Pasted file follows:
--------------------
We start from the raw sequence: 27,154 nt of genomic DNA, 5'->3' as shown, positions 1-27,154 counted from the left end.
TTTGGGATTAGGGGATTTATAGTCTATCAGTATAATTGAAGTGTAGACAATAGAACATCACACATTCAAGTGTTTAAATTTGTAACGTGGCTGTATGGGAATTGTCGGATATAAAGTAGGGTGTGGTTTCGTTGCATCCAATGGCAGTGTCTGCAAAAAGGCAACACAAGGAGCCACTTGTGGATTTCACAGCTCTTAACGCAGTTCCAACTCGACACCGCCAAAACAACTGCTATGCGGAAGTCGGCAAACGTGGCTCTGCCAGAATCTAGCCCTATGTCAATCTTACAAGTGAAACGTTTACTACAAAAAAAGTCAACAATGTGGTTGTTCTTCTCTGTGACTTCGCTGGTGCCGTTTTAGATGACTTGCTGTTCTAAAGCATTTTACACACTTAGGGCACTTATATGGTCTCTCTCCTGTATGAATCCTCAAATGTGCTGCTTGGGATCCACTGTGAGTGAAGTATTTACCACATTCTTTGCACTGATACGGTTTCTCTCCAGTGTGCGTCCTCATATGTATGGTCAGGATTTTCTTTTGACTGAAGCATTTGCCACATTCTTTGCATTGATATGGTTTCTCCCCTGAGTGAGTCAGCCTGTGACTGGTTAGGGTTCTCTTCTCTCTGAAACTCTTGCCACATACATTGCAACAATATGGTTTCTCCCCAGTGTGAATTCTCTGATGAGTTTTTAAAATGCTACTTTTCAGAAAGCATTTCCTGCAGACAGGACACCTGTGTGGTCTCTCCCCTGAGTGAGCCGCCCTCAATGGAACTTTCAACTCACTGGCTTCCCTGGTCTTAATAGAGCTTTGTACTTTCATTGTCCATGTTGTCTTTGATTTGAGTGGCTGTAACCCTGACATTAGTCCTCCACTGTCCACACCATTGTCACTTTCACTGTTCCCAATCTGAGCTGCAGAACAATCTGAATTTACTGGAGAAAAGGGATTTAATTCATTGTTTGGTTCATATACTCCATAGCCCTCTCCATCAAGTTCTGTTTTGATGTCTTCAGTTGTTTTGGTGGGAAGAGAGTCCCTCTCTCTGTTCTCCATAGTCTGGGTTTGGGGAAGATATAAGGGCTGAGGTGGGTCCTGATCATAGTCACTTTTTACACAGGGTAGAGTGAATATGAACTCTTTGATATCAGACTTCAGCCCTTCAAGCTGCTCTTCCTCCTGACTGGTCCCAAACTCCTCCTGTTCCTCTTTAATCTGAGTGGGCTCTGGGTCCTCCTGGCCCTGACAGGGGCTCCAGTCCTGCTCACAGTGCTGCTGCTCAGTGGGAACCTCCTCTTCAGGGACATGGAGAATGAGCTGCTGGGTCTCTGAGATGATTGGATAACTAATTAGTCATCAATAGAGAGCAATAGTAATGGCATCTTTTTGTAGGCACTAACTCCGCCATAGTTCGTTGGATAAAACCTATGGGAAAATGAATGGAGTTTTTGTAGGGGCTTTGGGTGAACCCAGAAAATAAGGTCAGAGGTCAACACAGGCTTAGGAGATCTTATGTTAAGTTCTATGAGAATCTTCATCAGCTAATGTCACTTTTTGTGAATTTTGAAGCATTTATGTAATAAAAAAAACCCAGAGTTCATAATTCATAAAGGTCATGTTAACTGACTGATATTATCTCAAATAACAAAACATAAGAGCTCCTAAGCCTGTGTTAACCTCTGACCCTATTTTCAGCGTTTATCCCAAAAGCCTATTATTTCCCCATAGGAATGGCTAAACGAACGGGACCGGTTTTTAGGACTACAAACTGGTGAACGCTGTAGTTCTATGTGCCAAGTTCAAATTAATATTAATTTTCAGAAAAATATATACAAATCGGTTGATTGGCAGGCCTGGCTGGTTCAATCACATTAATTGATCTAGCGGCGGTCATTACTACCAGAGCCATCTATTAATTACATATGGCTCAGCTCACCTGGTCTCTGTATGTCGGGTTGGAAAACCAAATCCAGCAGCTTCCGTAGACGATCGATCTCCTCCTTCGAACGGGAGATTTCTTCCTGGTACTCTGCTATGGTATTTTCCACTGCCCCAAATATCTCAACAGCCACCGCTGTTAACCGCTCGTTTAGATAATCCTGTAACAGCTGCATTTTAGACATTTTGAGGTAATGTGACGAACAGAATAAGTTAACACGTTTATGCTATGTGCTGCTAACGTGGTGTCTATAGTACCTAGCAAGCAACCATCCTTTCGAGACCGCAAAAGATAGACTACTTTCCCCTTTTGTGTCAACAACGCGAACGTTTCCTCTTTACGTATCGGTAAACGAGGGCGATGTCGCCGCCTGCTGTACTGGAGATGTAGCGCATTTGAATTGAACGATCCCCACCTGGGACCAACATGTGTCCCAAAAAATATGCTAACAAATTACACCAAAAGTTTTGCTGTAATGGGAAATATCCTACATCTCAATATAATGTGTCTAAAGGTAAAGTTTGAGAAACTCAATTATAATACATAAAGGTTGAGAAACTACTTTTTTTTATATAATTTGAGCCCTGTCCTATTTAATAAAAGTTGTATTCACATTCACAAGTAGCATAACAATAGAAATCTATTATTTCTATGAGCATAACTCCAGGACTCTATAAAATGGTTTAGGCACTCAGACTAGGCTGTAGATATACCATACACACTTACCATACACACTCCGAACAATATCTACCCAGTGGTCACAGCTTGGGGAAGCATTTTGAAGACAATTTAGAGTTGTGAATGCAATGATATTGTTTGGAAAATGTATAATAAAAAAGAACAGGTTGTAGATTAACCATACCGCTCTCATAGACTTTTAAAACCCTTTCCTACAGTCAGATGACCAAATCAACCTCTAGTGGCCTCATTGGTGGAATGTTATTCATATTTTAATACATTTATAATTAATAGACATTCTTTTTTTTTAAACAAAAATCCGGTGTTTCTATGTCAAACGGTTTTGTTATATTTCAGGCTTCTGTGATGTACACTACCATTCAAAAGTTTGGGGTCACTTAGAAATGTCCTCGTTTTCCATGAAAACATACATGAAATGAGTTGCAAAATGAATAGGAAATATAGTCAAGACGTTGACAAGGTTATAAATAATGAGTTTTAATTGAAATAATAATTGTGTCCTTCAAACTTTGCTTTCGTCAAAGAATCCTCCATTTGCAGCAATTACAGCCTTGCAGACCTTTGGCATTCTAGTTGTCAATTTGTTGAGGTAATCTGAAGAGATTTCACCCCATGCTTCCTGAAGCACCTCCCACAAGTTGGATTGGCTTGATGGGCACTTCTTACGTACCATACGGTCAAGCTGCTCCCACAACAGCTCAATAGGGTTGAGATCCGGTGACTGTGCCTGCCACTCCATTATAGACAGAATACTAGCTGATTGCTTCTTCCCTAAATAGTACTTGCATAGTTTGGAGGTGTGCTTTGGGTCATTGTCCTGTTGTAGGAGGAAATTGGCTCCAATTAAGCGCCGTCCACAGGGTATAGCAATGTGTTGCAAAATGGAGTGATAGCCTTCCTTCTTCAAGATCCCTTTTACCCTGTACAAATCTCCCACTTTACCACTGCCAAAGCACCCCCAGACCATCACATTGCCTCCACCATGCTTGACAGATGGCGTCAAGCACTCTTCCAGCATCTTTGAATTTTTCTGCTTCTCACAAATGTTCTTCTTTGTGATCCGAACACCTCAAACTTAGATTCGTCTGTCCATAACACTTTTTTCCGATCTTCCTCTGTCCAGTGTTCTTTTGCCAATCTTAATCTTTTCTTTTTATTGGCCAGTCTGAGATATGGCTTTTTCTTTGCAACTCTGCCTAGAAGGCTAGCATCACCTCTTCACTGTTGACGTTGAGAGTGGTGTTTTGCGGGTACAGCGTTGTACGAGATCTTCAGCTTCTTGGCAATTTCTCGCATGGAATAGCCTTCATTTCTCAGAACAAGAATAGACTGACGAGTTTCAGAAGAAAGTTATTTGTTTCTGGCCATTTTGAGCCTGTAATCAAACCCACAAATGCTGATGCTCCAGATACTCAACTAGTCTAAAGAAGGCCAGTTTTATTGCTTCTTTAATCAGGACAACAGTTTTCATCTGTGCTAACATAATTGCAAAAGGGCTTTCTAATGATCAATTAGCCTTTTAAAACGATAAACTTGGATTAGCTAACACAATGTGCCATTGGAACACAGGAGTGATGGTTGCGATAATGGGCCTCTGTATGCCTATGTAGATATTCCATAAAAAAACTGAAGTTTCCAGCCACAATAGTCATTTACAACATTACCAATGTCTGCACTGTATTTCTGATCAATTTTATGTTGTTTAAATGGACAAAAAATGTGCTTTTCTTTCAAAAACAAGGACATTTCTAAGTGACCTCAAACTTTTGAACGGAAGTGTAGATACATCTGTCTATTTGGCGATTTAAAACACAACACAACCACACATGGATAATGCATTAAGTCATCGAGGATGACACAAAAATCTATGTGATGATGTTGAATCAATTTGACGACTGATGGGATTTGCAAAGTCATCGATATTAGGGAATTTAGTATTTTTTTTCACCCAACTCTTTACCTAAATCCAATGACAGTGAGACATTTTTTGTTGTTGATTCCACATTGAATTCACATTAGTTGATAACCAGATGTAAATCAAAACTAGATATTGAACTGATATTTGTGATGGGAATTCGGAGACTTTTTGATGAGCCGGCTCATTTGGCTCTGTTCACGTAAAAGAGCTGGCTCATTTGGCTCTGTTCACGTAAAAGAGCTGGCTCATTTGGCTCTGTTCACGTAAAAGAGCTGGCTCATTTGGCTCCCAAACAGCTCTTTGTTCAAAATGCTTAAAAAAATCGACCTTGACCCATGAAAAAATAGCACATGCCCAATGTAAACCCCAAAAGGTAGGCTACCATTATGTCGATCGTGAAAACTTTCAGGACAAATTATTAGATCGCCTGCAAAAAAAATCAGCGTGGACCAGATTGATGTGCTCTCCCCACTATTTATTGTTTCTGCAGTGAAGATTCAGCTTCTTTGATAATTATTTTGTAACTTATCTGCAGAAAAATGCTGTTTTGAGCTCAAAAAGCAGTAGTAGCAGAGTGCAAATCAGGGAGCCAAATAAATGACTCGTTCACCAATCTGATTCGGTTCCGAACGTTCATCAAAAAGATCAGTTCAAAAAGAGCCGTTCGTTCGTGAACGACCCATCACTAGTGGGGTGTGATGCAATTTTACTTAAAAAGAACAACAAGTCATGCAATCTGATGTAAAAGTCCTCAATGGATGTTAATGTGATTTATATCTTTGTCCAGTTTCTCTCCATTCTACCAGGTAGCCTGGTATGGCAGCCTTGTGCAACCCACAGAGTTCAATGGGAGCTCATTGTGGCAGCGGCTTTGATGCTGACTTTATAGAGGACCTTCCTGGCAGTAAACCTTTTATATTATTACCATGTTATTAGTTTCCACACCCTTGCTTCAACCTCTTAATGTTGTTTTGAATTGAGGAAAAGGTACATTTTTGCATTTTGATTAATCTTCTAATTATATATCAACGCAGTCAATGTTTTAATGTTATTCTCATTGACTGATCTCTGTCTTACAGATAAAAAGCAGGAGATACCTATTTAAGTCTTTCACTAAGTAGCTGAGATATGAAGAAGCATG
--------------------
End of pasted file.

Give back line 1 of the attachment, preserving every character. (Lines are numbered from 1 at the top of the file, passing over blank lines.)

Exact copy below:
We start from the raw sequence: 27,154 nt of genomic DNA, 5'->3' as shown, positions 1-27,154 counted from the left end.